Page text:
# 8.6: Problems

- Page ID
- 107013

Problem \(\PageIndex{1}\)

Given a generic equation of state \(P = P(V, T, n)\), explain how you can obtain the derivative

\[\frac{\partial V}{\partial T}_{P,n} \nonumber\]

using the properties of partial derivatives we learned in this chapter.

Problem \(\PageIndex{2}\)

The thermodynamic equation:

\[\left (\frac{\partial U}{\partial V} \right )_T=T\left (\frac{\partial P}{\partial T} \right )_V-P \nonumber\]

shows how the internal energy of a system varies with the volume at constant temperature.

Prove that

- \(\left (\frac{\partial U}{\partial V} \right )_T=0\) for an ideal gas.
- \(\left (\frac{\partial U}{\partial V} \right )_T=\frac{a}{V^2}\) for one mole of van der Waals gas (Equation \ref{c2v:eq:vdw})

Problem \(\PageIndex{3}\)

Consider one mole of a van der Waals gas (Equation \ref{c2v:eq:vdw}) and show that

\[\left (\frac{\partial^2 P}{\partial V\partial T}\right )=\left (\frac{\partial^2 P}{\partial T\partial V} \right) \nonumber\]

Problem \(\PageIndex{4}\)

Consider a van der Waals gas (Equation \ref{c2v:eq:vdw}) and show that

\[\left (\frac{\partial V}{\partial T}\right )_{P,n}=\frac{n R}{\left( P-\frac{n^2a}{V^2}+\frac{2n^3ab}{V^3} \right)} \nonumber\]

Hint: Calculate derivatives that are easier to obtain and use the properties of partial derivatives to get the one the problem asks for. Do not use the answer in your derivation; obtain the derivative assuming you don’t know the answer and simplify your expression until it looks like the equation above.

Problem \(\PageIndex{5}\)

From the definitions of expansion coefficient (\(\alpha\)) and isothermal compressibility (\(\kappa\)):

\[\alpha=\frac{1}{V}\left(\frac{\partial V}{\partial T}\right)_{P,n} \nonumber\]

and

\[\kappa=-\frac{1}{V}\left(\frac{\partial V}{\partial P}\right)_{T,n} \nonumber\]

prove that

\[\left(\frac{\partial P}{\partial T}\right)_{V,n}=\frac{\alpha}{\kappa} \nonumber\]

independently of the equation of state used.

Note: A common mistake in this problem is to assume a particular equation of state. Use the cycle rule to find the required relationship independently of any particular equation of state.

Problem \(\PageIndex{6}\)

Derive an equation similar to Equation \ref{c2v:eq:calculus2v_chain1}, but that relates

\[\left ( \frac{\partial f}{\partial y} \right )_x \nonumber\]

with

\[\left ( \frac{\partial f}{\partial r} \right )_\theta \nonumber\]

and

\[\left ( \frac{\partial f}{\partial \theta} \right )_r \nonumber\]

Problem \(\PageIndex{7}\)

(Extra-credit level)

The expression:

\[\nabla^2=\frac{\partial^2}{\partial x^2}+\frac{\partial^2}{\partial y^2} \nonumber\]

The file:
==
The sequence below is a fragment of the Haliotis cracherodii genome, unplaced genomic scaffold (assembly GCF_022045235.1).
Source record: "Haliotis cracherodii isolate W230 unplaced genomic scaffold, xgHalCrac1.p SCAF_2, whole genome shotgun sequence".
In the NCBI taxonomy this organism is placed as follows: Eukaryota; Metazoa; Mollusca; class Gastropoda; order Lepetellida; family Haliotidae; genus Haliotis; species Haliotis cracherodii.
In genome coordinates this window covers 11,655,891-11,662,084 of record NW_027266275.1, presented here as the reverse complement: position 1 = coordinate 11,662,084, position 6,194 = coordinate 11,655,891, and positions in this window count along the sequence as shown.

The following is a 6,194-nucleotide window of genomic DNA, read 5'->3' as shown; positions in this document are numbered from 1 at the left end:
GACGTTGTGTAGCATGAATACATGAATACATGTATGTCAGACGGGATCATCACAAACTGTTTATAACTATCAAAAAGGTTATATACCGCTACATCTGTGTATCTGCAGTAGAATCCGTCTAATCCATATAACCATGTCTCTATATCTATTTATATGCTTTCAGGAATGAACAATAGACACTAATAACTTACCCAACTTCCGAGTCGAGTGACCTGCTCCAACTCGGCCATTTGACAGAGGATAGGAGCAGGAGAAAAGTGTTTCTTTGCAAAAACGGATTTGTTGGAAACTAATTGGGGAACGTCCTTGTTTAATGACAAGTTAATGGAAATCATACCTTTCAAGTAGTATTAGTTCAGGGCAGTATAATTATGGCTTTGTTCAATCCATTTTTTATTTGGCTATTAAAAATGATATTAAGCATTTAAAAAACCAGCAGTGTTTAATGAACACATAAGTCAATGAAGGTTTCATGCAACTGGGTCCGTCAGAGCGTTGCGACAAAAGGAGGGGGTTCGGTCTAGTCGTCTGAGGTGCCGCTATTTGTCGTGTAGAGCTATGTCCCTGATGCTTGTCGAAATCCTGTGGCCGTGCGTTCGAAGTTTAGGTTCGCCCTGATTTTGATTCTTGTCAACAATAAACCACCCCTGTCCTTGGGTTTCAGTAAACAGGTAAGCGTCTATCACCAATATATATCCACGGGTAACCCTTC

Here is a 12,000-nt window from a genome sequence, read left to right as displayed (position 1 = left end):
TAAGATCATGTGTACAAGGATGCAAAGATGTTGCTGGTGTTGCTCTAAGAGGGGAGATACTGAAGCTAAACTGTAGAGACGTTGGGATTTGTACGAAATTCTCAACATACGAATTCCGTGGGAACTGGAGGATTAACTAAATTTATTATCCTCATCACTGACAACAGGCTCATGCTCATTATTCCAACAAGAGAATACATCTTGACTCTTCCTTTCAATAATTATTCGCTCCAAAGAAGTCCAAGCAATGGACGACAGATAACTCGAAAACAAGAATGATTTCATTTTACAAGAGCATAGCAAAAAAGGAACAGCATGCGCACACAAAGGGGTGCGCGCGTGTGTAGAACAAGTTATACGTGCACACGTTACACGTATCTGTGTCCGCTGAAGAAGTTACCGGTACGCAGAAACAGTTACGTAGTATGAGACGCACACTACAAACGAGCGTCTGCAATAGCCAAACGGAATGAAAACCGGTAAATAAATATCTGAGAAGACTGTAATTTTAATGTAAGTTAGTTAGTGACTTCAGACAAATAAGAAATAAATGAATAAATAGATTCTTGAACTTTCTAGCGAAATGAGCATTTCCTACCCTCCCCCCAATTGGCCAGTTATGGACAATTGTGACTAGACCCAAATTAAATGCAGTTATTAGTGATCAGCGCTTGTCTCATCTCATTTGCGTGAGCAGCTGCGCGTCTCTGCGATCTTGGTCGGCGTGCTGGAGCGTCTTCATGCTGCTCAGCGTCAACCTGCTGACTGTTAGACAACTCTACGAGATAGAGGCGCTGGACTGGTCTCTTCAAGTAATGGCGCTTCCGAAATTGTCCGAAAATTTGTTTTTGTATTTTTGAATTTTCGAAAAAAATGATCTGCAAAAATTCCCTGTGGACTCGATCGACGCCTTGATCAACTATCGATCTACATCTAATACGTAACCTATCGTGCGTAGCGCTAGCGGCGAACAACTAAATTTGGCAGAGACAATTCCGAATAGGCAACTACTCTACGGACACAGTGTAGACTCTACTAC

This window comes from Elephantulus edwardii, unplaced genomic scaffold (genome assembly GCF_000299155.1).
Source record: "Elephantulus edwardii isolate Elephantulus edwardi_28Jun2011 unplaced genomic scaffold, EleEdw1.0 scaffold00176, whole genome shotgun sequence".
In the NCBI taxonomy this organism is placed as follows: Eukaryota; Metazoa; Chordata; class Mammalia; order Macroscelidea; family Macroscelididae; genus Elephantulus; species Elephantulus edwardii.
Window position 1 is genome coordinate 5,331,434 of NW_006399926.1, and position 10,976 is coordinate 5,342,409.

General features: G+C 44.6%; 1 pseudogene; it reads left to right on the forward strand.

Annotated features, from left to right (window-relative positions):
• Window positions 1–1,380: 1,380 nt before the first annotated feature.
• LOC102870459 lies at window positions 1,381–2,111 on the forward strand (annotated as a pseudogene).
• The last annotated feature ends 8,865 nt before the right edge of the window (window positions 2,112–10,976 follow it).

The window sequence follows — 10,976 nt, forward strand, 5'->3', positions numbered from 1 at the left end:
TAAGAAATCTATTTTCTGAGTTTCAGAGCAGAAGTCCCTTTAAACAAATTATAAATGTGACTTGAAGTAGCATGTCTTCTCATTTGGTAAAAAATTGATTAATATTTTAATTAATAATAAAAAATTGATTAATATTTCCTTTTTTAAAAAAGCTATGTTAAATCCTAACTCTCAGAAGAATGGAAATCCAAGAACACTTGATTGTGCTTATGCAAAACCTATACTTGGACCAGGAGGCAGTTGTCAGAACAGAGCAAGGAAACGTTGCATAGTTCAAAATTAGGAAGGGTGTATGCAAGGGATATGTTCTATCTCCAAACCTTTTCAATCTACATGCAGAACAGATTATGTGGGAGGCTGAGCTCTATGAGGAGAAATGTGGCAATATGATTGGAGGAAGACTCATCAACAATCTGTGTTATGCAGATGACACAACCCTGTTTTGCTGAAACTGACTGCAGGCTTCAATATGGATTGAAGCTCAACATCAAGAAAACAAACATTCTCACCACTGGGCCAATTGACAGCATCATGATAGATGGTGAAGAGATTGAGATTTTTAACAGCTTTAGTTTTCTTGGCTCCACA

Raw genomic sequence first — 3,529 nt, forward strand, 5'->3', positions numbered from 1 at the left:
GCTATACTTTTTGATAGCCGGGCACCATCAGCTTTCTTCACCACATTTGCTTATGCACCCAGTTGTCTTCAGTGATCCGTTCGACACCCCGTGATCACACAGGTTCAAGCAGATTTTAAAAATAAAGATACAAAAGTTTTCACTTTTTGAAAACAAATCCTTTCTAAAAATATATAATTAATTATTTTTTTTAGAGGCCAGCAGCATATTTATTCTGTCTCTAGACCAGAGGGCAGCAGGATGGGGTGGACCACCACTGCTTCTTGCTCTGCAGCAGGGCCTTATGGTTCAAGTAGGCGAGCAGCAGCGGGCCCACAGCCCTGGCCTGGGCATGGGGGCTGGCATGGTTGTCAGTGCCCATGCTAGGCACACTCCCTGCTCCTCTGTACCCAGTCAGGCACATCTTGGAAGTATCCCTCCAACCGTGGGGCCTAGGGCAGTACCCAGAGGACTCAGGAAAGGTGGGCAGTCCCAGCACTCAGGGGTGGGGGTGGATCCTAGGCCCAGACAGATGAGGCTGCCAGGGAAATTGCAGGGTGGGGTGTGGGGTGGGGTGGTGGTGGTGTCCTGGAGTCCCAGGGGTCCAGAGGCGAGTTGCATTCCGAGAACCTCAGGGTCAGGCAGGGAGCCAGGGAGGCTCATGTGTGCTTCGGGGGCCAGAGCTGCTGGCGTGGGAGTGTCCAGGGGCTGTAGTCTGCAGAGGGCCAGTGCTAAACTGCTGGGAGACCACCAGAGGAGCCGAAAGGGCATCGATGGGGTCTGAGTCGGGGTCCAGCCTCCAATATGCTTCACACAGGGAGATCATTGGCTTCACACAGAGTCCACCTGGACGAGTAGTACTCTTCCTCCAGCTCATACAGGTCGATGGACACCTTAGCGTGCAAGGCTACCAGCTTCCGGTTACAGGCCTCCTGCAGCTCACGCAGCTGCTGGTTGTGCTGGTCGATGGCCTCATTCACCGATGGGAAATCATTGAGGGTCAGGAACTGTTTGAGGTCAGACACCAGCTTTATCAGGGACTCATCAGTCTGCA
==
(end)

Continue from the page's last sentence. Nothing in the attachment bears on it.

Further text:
is known as the Laplacian operator in two dimensions.

When applied to a function \(f(x,y)\), we get:

\[\nabla^2f(x,y)=\frac{\partial^2f}{\partial x^2}+\frac{\partial^2f}{\partial y^2} \nonumber\]

Express \(\nabla^2\) in polar coordinates (2D) assuming the special case where \(r=a\) is a constant.

Problem \(\PageIndex{8}\)

Calculate \(\int_{0}^{1}\int_{1}^{2}\int_{0}^{2}{\left( x^2+yz \right)\, dx\, dy\, dz}.\) Try three different orders of integration an verify you always get the same result.

Problem \(\PageIndex{9}\)

Calculate \(\int_{0}^{2\pi}\int_{0}^{\pi}\int_{0}^{\infty}{e^{-r}r^5\sin{\theta}\, dr\, d\theta\, d\phi}.\) Use only the formula sheet.

Problem \(\PageIndex{10}\)

How would Figure \(8.5.2\), reproduced below, look like for an ideal gas? Sketch the potential energy as a function of the distance between the atoms.

Problem \(\PageIndex{11}\)

From everything we learned in this chapter, and without doing any math, we should be able to calculate the sign (>0, <0, or 0) of the following derivatives:

For an ideal gas:

\[\left(\frac{\partial U}{\partial T}\right)_{V,n} \nonumber\]

\[\left(\frac{\partial U}{\partial V}\right)_{T,n} \nonumber\]

For a van der Vaals gas:

\[\left(\frac{\partial U}{\partial T}\right)_{V,n} \nonumber\]

\[\left(\frac{\partial U}{\partial V}\right)_{T,n} \nonumber\]

Be sure you can write a short sentence explaining your answers.

Problem \(\PageIndex{12}\)

The critical point is the state at which the liquid and gas phases of a substance first become indistinguishable. A gas above the critical temperature will never condense into a liquid, no matter how much pressure is applied. Mathematically, at the critical point:

\[\left(\frac{\partial P}{\partial V} \right)_{T,n}=0 \nonumber\]

and

\[ \left(\frac{\partial^2 P}{\partial V^2} \right)_{T,n}=0 \nonumber\]

Obtain the critical constants of a van der Waals gas (Equation \ref{c2v:eq:vdw}) in terms of the parameters \(a\) and \(b\).

Hint: obtain the first and second derivatives of \(P\) with respect to \(V\), make them equal to zero, and obtain \(T_c\) and \(V_c\) from these equations. Finally, replace these expressions in Equation \ref{c2v:eq:vdw} to obtain \(P_c\).

Note

As derived in Section 8.3,

\[\label{c2v:eq:calculus2v_chain1} \left(\dfrac{\partial f}{\partial x}\right)_y=\cos{\theta}\left(\dfrac{\partial f}{\partial r}\right)_\theta-\dfrac{\sin{\theta}}{r}\left(\dfrac{\partial f}{\partial \theta}\right)_r\]

As defined in Section 8.5, the Van der Waals is defined as:

\[\label{c2v:eq:vdw} P=\frac{nRT}{V-nb}-a \left(\frac{n}{V}\right)^2\]

- If you are not familiar with this you need to read about it before moving on